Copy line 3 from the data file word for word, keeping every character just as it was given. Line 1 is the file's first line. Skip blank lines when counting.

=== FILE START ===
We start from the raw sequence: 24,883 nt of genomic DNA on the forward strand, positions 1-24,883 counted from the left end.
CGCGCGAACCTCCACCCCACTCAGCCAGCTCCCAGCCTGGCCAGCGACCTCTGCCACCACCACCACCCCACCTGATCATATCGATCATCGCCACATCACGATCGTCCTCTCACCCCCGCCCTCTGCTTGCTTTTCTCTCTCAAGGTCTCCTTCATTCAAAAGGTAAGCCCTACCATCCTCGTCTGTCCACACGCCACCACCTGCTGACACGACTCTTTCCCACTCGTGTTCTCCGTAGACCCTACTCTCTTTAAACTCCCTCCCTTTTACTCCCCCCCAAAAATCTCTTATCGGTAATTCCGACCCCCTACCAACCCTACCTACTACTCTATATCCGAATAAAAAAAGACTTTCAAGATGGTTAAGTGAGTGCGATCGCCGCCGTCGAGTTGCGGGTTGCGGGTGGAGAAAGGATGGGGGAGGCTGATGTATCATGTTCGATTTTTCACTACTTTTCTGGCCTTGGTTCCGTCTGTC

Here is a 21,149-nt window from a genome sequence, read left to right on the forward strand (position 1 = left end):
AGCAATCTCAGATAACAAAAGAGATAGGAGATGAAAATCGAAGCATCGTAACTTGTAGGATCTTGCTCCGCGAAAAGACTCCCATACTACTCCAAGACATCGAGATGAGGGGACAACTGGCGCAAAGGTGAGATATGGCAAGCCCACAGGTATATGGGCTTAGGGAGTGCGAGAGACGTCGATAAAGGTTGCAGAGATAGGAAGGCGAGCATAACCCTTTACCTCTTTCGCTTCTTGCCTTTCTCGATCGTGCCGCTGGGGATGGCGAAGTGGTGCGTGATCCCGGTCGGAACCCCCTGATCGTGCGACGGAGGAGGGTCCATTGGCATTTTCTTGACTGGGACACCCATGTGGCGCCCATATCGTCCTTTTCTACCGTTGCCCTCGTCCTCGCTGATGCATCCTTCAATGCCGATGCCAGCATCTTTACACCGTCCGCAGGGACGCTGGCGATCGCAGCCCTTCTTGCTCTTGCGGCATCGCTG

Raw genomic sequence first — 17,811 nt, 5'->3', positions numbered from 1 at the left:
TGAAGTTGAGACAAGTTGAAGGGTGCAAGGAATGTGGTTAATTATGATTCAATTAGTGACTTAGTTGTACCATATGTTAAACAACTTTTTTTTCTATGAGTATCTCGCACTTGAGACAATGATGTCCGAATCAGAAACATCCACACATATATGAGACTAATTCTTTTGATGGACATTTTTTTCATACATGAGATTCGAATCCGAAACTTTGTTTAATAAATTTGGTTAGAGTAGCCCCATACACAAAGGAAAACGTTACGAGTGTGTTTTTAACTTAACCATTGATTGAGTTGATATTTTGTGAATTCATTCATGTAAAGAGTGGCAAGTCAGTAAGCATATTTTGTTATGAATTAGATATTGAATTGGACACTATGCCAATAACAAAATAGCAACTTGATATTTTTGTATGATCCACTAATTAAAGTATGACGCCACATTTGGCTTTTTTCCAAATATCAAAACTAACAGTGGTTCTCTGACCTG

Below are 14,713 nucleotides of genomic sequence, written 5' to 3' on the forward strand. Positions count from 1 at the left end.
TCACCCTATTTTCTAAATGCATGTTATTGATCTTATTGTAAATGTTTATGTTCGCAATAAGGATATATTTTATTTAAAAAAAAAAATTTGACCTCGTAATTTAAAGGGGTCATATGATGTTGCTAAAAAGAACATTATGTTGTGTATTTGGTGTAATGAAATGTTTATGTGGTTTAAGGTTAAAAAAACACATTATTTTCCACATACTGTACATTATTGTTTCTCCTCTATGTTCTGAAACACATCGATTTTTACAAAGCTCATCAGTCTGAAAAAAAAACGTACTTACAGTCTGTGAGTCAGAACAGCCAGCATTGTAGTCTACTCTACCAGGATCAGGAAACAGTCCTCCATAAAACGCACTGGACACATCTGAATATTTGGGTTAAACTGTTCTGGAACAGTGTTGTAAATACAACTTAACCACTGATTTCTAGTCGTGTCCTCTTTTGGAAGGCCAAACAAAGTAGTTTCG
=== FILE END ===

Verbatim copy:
Here is a 21,149-nt window from a genome sequence, read left to right on the forward strand (position 1 = left end):